PWC advises on UK public Procurement Bill reform

Writing in a recent blog post, experts from PWC are advising how businesses should be acting ahead of public procurement changes in England, Wales and NI

The reforms in the Procurement Bill are currently going through the final stages of the parliamentary process, and will be the biggest changes in the way the public sector in England, Wales and Northern Ireland operate in decades.

The changes are scheduled to come into force in October 2024 and will be changes to processes, systems, regulations and data.

Writing in the blog, Alex Caplan at PwC explains how the devil lies in the details and knowing which areas will need the biggest changes to operating procedures and the exact nature of the alterations needed.

“Whilst the exact changes are yet to be confirmed, the direction of travel is now clear. Through assessing the reforms closely, it is possible to identify which will have the biggest impact on contracting authorities,” writes Caplan.

Alex Caplan Manager at PwC (Credit: LinkedIn)

Which reforms in the Procurement Bill will have the greatest impact?

The exact changes the bill will have are still to be finalised, but procurement teams who engage in public contracts do now have a strong impression of the directions of travel and the actions they need to be considering.

The four most impactful reforms listed in the PWC blog are:

  • More flexibility in procurement procedures, framework rules and new dynamic markets
  • Increased transparency requirements
  • Minimum contract management obligations driven by KPI monitoring requirements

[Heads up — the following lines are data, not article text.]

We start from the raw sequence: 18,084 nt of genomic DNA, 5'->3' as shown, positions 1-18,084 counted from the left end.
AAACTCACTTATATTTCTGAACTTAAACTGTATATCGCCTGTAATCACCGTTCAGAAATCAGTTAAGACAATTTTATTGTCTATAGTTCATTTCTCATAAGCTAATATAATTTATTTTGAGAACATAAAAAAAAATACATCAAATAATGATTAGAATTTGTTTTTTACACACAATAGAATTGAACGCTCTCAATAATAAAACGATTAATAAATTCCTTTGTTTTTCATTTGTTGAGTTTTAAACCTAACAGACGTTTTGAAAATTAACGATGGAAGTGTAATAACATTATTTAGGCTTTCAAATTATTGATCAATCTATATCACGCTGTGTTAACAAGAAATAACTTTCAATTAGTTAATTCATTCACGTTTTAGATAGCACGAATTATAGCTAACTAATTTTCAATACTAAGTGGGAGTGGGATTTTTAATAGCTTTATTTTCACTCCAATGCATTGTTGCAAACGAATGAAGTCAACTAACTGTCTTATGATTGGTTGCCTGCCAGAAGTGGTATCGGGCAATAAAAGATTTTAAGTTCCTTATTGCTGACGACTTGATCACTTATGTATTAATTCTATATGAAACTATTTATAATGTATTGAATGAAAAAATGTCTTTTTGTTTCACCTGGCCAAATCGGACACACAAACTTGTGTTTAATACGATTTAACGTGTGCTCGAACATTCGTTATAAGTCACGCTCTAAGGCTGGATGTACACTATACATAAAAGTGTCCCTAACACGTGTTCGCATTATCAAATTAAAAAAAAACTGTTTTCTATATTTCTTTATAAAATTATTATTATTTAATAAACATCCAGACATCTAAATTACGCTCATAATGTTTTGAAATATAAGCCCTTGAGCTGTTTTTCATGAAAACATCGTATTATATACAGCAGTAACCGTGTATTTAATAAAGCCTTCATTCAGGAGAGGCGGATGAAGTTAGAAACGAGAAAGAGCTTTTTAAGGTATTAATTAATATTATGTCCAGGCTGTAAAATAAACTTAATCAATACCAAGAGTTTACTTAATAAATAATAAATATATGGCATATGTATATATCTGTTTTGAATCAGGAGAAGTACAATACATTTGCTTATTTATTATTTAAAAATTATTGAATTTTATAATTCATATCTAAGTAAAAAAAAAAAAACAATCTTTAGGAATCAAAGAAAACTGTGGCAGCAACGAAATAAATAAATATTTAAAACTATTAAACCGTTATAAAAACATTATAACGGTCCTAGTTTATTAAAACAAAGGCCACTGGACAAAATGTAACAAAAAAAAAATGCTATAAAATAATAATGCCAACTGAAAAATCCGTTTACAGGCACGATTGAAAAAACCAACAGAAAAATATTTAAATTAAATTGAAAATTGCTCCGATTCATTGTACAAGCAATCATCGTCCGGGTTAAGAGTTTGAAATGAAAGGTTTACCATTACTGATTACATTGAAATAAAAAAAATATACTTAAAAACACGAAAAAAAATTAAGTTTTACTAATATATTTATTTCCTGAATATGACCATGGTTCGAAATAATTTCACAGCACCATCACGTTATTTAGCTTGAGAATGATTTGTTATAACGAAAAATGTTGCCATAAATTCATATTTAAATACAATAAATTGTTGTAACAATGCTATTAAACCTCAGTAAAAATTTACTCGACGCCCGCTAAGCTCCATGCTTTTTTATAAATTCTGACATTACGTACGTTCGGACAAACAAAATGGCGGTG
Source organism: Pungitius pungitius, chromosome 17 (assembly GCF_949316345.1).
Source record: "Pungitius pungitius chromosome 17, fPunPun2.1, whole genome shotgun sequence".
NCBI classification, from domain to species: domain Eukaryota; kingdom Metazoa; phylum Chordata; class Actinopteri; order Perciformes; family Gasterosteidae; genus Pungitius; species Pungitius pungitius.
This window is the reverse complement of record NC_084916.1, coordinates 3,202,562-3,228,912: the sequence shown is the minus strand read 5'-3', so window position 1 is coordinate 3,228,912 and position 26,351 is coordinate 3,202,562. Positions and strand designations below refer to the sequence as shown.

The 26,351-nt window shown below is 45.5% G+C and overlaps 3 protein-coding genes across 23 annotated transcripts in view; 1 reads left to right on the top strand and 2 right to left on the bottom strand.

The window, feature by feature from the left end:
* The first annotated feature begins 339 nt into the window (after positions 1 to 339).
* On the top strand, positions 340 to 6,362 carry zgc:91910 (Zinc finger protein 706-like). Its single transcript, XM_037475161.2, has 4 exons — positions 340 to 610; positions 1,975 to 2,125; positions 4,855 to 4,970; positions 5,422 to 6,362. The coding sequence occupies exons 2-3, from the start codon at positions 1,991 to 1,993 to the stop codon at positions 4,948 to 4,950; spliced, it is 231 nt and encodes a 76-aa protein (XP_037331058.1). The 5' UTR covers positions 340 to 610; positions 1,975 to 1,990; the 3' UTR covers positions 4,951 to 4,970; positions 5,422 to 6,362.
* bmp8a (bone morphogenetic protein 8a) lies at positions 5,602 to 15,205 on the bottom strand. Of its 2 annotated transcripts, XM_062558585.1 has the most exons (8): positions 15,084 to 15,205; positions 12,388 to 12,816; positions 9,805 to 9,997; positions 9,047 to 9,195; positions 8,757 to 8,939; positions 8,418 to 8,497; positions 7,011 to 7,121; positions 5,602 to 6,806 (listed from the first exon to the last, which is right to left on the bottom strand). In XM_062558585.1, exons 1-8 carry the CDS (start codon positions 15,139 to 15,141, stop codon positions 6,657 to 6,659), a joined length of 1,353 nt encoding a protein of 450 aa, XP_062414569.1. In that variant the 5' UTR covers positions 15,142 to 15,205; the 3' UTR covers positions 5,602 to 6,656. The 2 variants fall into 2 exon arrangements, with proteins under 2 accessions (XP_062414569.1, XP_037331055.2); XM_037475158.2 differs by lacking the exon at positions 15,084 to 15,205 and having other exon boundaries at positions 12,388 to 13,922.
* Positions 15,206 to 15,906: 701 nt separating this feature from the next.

• Enhanced debarment and exclusions regime

With time running down before the reforms are implemented, businesses are needing to consider their preparations now to make sure they can maximise the opportunities presented by the changes.  

As Alex Caplan from PWC argues, ‘change is coming’ and breaks down the course of action for vendors into three key points.

Three point action plan for preparing for the UK Procurement Bill 

The three steps are advised as a way for public sector procurement functions to take action now to give them greatest leverage on the coming changes.

They break down into agreeing as a leadership group the scale of ambition, assessing current readiness for delivering change, and then preparing for implementation. 

Scale of ambition in public procurement reform

Initially the priority is making sure processes and governance are in alignment to ensure you are compliant with the new regulations.  This can then be extended to finding advantages in the new flexibilities, and upskilling staff so they are aware of the new systems.

How ready are you to deliver change?

The blog lists four key points to know how ready you are for the new regulations.

“Forming this clear view is an essential step to enable you to make the required changes once they are confirmed,” writes Caplan.  “You can then combine this with your ambition statement to identify the changes required.”

  • Do you have your current processes documented?
  • Do you know your team’s current capacity and where core skills sit?